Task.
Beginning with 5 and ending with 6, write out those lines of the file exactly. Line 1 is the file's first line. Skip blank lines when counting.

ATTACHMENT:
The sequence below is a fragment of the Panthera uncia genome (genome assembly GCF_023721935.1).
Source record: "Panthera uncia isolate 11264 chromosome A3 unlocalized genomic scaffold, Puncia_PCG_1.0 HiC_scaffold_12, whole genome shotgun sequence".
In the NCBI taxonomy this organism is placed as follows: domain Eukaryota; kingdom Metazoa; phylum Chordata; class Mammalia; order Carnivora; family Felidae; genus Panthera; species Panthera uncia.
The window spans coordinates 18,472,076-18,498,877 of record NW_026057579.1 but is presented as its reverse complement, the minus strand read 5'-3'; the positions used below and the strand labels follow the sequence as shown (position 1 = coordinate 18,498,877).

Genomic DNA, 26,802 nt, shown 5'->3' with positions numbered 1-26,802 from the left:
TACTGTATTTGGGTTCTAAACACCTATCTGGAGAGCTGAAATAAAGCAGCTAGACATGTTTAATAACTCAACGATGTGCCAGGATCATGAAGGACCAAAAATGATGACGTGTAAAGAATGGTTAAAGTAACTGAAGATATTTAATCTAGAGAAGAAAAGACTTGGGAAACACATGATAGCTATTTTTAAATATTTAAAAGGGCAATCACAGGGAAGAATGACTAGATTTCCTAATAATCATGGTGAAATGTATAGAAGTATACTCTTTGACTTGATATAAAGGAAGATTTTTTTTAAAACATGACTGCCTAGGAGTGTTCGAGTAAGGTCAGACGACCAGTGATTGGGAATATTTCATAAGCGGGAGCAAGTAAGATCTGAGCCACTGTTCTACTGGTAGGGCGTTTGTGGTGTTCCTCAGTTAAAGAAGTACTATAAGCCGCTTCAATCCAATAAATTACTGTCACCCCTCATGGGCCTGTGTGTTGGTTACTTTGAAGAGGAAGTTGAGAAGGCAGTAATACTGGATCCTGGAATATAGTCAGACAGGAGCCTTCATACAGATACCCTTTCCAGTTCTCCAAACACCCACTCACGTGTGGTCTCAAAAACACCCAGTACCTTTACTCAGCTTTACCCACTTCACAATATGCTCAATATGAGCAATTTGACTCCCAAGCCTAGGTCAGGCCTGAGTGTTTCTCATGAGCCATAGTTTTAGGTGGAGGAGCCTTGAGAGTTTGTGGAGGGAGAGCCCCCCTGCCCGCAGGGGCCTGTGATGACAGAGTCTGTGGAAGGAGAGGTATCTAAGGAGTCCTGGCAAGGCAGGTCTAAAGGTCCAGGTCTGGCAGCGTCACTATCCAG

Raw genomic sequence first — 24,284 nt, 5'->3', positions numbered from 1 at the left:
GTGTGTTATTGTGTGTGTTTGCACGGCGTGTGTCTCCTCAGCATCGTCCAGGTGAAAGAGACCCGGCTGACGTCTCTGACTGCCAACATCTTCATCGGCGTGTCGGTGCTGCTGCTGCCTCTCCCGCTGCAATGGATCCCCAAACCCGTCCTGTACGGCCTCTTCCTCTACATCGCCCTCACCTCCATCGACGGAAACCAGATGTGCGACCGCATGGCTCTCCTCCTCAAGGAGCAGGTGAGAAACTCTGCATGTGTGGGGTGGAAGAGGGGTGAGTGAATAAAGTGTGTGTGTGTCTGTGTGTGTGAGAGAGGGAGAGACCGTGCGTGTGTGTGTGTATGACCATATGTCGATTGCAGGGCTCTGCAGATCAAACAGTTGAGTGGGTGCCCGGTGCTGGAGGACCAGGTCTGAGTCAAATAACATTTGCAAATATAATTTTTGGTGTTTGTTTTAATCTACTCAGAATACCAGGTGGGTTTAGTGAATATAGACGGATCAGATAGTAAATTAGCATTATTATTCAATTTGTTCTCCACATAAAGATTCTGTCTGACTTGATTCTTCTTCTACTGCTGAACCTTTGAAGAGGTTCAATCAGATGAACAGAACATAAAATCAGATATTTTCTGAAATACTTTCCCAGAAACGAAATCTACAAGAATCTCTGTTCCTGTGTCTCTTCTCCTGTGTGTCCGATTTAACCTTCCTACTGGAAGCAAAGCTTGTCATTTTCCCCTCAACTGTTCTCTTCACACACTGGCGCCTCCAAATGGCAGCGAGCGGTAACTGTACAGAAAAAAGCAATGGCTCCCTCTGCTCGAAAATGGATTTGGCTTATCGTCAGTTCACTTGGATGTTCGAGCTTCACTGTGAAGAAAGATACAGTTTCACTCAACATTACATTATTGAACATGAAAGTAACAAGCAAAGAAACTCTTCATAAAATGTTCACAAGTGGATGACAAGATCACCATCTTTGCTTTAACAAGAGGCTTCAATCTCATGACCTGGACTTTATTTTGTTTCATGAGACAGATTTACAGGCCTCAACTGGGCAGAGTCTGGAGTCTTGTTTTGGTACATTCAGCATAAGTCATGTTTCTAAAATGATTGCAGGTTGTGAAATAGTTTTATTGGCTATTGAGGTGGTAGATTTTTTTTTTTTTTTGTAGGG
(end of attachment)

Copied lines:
Genomic DNA, 26,802 nt, shown 5'->3' with positions numbered 1-26,802 from the left:
TACTGTATTTGGGTTCTAAACACCTATCTGGAGAGCTGAAATAAAGCAGCTAGACATGTTTAATAACTCAACGATGTGCCAGGATCATGAAGGACCAAAAATGATGACGTGTAAAGAATGGTTAAAGTAACTGAAGATATTTAATCTAGAGAAGAAAAGACTTGGGAAACACATGATAGCTATTTTTAAATATTTAAAAGGGCAATCACAGGGAAGAATGACTAGATTTCCTAATAATCATGGTGAAATGTATAGAAGTATACTCTTTGACTTGATATAAAGGAAGATTTTTTTTAAAACATGACTGCCTAGGAGTGTTCGAGTAAGGTCAGACGACCAGTGATTGGGAATATTTCATAAGCGGGAGCAAGTAAGATCTGAGCCACTGTTCTACTGGTAGGGCGTTTGTGGTGTTCCTCAGTTAAAGAAGTACTATAAGCCGCTTCAATCCAATAAATTACTGTCACCCCTCATGGGCCTGTGTGTTGGTTACTTTGAAGAGGAAGTTGAGAAGGCAGTAATACTGGATCCTGGAATATAGTCAGACAGGAGCCTTCATACAGATACCCTTTCCAGTTCTCCAAACACCCACTCACGTGTGGTCTCAAAAACACCCAGTACCTTTACTCAGCTTTACCCACTTCACAATATGCTCAATATGAGCAATTTGACTCCCAAGCCTAGGTCAGGCCTGAGTGTTTCTCATGAGCCATAGTTTTAGGTGGAGGAGCCTTGAGAGTTTGTGGAGGGAGAGCCCCCCTGCCCGCAGGGGCCTGTGATGACAGAGTCTGTGGAAGGAGAGGTATCTAAGGAGTCCTGGCAAGGCAGGTCTAAAGGTCCAGGTCTGGCAGCGTCACTATCCAG